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"Mediscare" And The Conventional Wisdom

The Washington Post editorial clucking its tongue at Democratic attacks on the GOP Medicare plan is a useful encapsulation of the vacuity of the conventional wisdom on this subject. It's worth paying some attention to the editorial, because it takes at least a half step toward making explicit the assumptions that undergird most of the coverage of this issue.

Here are all the parts of the editorial that make, or gesture toward, arguments. First:

Democrats have effectively scared seniors as a political tactic for many years. Republicans turned the tables in 2010, using the Medicare scare tactic against Democrats. Now Rep. Paul Ryan (R-Wis.) has given President Obama and his party a chance to reclaim the low ground, and they haven’t hesitated.
Mr. Ryan’s budget, which the House passed, is wanting in many ways, as we’ve noted. It would expand the nation’s debt because it doesn’t acknowledge the need for more revenue. It contains far too much risk of harming the most vulnerable.
But it’s honest enough to acknowledge that simply preserving Medicare as we know it is not an option.

The ubiquitous term "scare" is perpetually attached to any description of opposition to reductions in Social Security or Medicare, but is rarely used to describe opposition to other policy changes. If you're warning against a proposal to raise taxes or cut defense spending or increase the minimum wage or legalize gay marriage, you are not trying to scare people. You are only scaring people if you're opposing a reduction in Medicare or Social Security. The unstated assumption is that it is not possible to argue against any such proposal in rational or moral terms. It is only possible to make arguments that 1) mislead, and 2) appeal entirely to self-interest (you're going to lose you're Medicare, as opposed to, the principle of universal medical insurance for the elderly is being threatened). This is a deeply enshrined premise of Beltway wisdom.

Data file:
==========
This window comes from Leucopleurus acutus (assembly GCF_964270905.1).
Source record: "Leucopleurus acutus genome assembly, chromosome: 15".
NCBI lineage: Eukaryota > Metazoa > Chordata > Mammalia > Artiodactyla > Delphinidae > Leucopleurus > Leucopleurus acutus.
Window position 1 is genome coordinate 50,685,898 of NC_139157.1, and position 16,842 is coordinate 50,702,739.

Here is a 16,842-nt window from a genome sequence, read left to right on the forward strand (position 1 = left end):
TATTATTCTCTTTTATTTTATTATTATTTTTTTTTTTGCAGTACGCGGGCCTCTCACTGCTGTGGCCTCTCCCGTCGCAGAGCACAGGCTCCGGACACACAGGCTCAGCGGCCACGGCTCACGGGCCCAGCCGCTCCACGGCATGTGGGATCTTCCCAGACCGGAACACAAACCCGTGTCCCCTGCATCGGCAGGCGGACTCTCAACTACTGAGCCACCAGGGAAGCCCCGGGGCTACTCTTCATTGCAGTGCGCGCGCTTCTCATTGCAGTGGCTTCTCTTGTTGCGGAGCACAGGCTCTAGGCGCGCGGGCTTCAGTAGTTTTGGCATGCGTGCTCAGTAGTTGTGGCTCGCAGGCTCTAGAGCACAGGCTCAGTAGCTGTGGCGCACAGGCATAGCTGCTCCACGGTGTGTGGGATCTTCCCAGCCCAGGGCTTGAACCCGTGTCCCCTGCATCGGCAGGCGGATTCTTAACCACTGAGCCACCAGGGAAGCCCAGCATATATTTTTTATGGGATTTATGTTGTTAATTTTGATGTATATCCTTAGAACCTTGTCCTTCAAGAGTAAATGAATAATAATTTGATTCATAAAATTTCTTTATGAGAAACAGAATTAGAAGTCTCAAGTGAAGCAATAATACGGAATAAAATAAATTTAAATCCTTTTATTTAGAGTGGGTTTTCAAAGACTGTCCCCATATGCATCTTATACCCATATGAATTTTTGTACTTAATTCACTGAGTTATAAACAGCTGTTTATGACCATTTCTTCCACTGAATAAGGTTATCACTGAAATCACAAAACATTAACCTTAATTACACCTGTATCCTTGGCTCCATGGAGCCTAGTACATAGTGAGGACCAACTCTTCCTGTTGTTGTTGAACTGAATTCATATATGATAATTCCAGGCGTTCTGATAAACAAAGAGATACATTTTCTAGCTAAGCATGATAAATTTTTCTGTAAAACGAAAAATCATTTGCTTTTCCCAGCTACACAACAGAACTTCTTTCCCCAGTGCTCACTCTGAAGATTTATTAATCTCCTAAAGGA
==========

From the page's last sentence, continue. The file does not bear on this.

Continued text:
Next, the editorial adopts a version of Ryan's argument, namely:

1. Something must be done about Medicare

2. Ryan's plan is something

3. Ryan's plan must be done.

Now, the Post doesn't say that Ryan's plan must be done. it acknowledges some flaws. Yet in nonetheless deems opposition unacceptable. He is doing something! The need to do something is deemed so overwhelmingly vital that it's immoral to criticize any plan that does something, however harmful or poorly designed that something may be.